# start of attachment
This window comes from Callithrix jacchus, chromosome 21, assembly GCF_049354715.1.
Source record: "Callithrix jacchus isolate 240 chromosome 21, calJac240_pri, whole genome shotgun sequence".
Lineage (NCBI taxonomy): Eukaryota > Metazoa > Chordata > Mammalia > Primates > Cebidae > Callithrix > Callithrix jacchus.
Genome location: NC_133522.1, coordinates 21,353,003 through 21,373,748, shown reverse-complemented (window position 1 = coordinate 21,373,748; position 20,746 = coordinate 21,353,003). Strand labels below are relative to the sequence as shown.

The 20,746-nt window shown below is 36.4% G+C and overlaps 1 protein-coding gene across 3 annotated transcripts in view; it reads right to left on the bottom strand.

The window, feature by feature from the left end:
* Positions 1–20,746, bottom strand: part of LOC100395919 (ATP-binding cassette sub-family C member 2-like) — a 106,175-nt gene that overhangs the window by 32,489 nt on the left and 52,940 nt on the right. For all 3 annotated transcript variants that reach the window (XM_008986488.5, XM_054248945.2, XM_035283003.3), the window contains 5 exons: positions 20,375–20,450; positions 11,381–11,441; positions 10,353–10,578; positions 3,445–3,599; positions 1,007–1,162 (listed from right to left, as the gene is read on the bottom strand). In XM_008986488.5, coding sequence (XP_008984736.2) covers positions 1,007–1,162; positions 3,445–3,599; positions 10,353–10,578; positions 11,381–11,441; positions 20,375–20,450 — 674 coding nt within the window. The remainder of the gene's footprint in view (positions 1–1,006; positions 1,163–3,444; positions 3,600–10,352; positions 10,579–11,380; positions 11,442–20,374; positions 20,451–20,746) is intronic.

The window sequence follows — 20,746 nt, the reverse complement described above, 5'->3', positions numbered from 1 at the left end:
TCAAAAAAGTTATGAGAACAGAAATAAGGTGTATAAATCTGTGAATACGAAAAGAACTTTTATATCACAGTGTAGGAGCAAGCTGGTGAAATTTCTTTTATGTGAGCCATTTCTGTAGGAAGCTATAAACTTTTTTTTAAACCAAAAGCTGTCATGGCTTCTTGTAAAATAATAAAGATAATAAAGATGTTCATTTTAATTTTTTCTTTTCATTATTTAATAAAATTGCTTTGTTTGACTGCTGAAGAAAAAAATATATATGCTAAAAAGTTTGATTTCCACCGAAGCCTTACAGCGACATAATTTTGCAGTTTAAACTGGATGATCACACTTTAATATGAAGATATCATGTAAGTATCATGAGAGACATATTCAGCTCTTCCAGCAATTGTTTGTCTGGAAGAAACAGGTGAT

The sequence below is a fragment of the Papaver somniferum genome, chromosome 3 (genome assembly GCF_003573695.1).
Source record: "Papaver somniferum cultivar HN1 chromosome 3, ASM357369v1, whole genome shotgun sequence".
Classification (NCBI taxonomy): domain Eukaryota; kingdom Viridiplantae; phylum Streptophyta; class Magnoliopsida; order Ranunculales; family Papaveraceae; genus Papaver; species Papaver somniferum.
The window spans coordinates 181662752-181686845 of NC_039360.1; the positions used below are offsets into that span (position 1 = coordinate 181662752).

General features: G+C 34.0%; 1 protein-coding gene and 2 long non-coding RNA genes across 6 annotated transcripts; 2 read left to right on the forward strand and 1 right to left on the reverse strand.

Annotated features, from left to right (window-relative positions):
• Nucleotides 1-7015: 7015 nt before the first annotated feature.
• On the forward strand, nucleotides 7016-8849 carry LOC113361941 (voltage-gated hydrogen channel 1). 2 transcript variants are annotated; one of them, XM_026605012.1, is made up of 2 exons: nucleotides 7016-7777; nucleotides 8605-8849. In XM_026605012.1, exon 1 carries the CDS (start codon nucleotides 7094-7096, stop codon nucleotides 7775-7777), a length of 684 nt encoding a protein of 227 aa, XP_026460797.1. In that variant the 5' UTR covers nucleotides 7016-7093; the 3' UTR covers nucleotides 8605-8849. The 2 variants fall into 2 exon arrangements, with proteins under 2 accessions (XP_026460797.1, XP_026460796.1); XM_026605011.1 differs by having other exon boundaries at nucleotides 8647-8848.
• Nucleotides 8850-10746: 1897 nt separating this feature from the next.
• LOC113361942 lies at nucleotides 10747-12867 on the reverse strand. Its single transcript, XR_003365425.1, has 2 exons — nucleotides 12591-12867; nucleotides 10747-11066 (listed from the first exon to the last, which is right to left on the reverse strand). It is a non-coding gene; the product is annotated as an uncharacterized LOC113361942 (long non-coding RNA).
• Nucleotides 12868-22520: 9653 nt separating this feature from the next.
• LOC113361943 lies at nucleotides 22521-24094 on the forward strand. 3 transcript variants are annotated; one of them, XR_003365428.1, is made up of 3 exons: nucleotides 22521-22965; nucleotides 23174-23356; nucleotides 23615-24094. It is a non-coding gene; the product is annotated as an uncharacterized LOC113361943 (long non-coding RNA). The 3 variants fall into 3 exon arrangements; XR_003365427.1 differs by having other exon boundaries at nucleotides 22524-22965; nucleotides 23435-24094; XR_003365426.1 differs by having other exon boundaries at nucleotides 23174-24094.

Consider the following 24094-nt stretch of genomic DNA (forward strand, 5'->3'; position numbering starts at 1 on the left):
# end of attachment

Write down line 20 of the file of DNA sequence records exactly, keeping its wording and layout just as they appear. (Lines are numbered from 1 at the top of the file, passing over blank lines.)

• Nucleotides 12868-22520: 9653 nt separating this feature from the next.